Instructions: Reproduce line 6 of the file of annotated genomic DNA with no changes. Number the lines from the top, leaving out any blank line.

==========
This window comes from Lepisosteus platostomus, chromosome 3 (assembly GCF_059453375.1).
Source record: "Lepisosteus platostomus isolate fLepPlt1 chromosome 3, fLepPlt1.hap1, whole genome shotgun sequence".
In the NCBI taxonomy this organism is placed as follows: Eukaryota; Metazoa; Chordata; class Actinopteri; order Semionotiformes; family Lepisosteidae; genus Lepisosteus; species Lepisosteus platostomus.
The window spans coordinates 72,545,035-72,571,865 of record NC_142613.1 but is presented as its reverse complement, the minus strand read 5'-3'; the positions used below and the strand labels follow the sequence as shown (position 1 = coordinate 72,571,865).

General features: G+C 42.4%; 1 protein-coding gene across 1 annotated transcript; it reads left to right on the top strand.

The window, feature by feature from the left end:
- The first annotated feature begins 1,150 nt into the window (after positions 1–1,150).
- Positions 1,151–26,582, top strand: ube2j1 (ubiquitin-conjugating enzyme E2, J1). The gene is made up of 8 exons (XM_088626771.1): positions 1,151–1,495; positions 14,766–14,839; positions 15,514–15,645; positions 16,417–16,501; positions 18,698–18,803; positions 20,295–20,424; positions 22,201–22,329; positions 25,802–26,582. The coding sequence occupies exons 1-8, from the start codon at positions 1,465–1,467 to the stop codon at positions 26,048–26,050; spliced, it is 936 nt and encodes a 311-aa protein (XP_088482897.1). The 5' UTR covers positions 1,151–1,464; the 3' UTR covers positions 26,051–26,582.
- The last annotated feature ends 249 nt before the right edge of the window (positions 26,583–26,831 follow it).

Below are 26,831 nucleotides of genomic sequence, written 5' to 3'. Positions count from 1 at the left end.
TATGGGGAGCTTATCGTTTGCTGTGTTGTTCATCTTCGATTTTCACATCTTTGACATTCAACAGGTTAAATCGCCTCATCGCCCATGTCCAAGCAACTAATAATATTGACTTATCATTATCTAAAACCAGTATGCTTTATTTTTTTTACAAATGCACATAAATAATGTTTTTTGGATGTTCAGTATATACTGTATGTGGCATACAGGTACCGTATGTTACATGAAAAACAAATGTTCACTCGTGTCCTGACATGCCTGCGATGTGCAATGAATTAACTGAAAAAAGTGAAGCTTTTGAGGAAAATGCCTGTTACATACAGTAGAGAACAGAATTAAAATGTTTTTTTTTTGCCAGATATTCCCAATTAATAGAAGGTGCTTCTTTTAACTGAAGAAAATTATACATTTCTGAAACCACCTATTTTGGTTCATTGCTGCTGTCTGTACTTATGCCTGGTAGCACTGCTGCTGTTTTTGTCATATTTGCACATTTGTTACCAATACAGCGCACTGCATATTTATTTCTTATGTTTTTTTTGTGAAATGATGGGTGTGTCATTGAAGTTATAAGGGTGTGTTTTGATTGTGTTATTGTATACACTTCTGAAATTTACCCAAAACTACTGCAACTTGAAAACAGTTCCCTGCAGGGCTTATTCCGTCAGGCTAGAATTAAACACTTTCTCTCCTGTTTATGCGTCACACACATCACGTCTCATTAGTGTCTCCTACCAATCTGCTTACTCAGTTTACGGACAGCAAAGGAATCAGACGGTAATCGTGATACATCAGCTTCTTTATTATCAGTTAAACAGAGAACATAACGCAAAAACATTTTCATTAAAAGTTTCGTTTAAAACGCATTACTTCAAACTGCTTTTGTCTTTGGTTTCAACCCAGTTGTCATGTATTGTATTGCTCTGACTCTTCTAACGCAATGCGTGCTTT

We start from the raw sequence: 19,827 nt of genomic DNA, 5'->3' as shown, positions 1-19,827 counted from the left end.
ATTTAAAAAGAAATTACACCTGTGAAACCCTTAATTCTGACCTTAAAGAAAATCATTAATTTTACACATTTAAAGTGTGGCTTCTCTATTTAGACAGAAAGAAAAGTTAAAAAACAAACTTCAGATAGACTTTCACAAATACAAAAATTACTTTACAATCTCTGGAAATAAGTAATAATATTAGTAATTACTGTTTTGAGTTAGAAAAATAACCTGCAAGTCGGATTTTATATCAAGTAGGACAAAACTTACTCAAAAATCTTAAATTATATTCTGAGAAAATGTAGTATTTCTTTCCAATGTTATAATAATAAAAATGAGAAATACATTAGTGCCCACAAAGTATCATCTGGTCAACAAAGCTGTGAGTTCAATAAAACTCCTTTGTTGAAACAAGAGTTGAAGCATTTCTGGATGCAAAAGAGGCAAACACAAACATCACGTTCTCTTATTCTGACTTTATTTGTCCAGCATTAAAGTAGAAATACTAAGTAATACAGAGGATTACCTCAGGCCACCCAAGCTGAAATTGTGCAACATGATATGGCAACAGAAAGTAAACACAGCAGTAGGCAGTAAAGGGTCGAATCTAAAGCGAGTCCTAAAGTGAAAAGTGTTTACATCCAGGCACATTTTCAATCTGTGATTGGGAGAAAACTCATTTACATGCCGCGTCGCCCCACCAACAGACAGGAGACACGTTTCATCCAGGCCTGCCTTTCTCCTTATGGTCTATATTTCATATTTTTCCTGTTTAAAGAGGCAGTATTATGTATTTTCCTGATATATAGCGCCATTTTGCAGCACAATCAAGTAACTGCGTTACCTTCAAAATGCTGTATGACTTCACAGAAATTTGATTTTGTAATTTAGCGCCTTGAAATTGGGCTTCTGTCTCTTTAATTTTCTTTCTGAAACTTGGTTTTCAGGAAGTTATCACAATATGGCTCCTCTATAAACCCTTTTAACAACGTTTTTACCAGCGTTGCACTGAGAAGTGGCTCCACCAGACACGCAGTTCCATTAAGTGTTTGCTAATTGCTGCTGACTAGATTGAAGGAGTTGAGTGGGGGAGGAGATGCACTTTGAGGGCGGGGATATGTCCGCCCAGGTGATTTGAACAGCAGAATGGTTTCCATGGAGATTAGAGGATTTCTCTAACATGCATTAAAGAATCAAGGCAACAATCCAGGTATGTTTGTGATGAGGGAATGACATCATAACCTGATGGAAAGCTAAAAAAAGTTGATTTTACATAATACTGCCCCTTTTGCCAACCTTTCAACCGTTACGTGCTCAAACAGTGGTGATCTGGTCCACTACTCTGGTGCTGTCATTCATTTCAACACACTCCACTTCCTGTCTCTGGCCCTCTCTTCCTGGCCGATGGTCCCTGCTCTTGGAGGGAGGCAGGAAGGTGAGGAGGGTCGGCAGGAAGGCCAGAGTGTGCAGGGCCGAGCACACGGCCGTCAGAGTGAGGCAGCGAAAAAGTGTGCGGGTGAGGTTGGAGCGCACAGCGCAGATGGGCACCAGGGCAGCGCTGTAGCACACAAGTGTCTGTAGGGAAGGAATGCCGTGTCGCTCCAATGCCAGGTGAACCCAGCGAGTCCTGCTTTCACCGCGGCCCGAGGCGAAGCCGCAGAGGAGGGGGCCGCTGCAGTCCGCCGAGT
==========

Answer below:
The window, feature by feature from the left end: